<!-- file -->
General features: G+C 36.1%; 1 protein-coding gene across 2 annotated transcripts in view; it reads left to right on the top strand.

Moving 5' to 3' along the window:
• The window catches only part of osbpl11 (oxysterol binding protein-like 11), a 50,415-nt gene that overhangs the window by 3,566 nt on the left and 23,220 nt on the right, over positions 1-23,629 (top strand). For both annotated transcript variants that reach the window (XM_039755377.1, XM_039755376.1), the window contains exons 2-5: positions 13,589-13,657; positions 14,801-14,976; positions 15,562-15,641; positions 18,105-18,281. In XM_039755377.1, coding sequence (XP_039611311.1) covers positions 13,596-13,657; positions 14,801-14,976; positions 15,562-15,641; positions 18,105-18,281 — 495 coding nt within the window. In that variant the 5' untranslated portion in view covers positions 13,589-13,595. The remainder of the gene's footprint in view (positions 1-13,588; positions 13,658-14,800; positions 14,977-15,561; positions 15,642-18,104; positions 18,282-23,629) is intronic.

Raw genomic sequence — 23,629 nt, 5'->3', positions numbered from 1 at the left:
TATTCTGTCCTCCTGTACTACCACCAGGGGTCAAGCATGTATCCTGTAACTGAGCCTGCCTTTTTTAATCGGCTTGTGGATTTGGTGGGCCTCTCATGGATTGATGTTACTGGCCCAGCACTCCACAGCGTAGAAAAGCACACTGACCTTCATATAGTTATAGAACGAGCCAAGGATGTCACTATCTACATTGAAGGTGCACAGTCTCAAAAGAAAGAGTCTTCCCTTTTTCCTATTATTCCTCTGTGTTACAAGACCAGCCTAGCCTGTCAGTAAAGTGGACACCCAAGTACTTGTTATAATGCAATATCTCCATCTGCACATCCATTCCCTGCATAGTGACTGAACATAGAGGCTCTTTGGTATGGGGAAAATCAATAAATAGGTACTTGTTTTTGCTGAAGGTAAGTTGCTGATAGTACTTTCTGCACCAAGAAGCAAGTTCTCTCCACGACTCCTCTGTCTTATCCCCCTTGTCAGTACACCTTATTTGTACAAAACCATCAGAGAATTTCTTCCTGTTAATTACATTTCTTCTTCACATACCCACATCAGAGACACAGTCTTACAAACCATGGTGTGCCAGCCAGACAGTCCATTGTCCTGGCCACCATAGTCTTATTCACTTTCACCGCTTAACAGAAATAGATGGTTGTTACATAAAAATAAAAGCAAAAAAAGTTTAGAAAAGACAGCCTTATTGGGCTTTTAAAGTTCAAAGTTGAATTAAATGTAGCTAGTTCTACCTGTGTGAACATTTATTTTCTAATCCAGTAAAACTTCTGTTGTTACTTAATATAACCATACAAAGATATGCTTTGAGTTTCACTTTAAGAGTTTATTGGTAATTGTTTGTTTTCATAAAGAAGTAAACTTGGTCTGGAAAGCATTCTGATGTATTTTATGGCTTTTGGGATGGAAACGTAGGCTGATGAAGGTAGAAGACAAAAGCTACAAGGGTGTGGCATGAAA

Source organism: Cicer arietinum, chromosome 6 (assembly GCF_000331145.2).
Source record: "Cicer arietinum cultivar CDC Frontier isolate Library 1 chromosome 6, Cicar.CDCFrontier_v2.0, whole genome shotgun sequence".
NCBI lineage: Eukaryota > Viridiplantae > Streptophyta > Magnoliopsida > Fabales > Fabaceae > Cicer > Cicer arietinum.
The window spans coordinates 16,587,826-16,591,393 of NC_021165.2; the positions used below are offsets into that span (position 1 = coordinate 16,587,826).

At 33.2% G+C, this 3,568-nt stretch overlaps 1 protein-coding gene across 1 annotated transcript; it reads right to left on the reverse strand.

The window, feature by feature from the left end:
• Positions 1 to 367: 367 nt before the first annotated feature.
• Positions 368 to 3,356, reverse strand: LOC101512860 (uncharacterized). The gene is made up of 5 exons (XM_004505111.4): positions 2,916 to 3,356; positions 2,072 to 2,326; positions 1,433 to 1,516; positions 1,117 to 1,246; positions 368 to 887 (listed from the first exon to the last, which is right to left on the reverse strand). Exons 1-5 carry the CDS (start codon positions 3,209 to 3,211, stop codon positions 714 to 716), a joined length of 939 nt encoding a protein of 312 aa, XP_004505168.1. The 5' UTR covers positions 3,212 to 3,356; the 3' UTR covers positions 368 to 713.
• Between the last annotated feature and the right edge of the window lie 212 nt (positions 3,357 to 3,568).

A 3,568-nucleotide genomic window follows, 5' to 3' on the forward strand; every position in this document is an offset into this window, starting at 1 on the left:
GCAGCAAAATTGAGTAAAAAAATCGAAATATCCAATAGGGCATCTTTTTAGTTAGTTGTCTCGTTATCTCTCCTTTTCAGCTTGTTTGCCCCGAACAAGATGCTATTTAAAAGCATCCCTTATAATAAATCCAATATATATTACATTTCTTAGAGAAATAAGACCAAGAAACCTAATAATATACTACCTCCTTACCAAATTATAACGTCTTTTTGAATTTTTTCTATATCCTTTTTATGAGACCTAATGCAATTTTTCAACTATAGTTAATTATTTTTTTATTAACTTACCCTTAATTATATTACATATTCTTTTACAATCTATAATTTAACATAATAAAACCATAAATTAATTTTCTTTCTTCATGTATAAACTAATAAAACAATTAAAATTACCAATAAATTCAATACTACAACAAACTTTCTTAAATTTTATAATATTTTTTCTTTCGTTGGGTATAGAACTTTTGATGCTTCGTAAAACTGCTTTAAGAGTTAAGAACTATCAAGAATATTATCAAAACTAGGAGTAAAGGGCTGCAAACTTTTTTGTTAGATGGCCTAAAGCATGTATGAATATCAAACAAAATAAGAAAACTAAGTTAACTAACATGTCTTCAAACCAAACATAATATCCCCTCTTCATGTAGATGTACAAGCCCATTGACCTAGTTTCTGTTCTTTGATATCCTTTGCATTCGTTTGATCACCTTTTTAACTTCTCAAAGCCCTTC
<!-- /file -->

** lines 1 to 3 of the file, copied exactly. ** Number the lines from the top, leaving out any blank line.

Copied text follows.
General features: G+C 36.1%; 1 protein-coding gene across 2 annotated transcripts in view; it reads left to right on the top strand.

Moving 5' to 3' along the window:
• The window catches only part of osbpl11 (oxysterol binding protein-like 11), a 50,415-nt gene that overhangs the window by 3,566 nt on the left and 23,220 nt on the right, over positions 1-23,629 (top strand). For both annotated transcript variants that reach the window (XM_039755377.1, XM_039755376.1), the window contains exons 2-5: positions 13,589-13,657; positions 14,801-14,976; positions 15,562-15,641; positions 18,105-18,281. In XM_039755377.1, coding sequence (XP_039611311.1) covers positions 13,596-13,657; positions 14,801-14,976; positions 15,562-15,641; positions 18,105-18,281 — 495 coding nt within the window. In that variant the 5' untranslated portion in view covers positions 13,589-13,595. The remainder of the gene's footprint in view (positions 1-13,588; positions 13,658-14,800; positions 14,977-15,561; positions 15,642-18,104; positions 18,282-23,629) is intronic.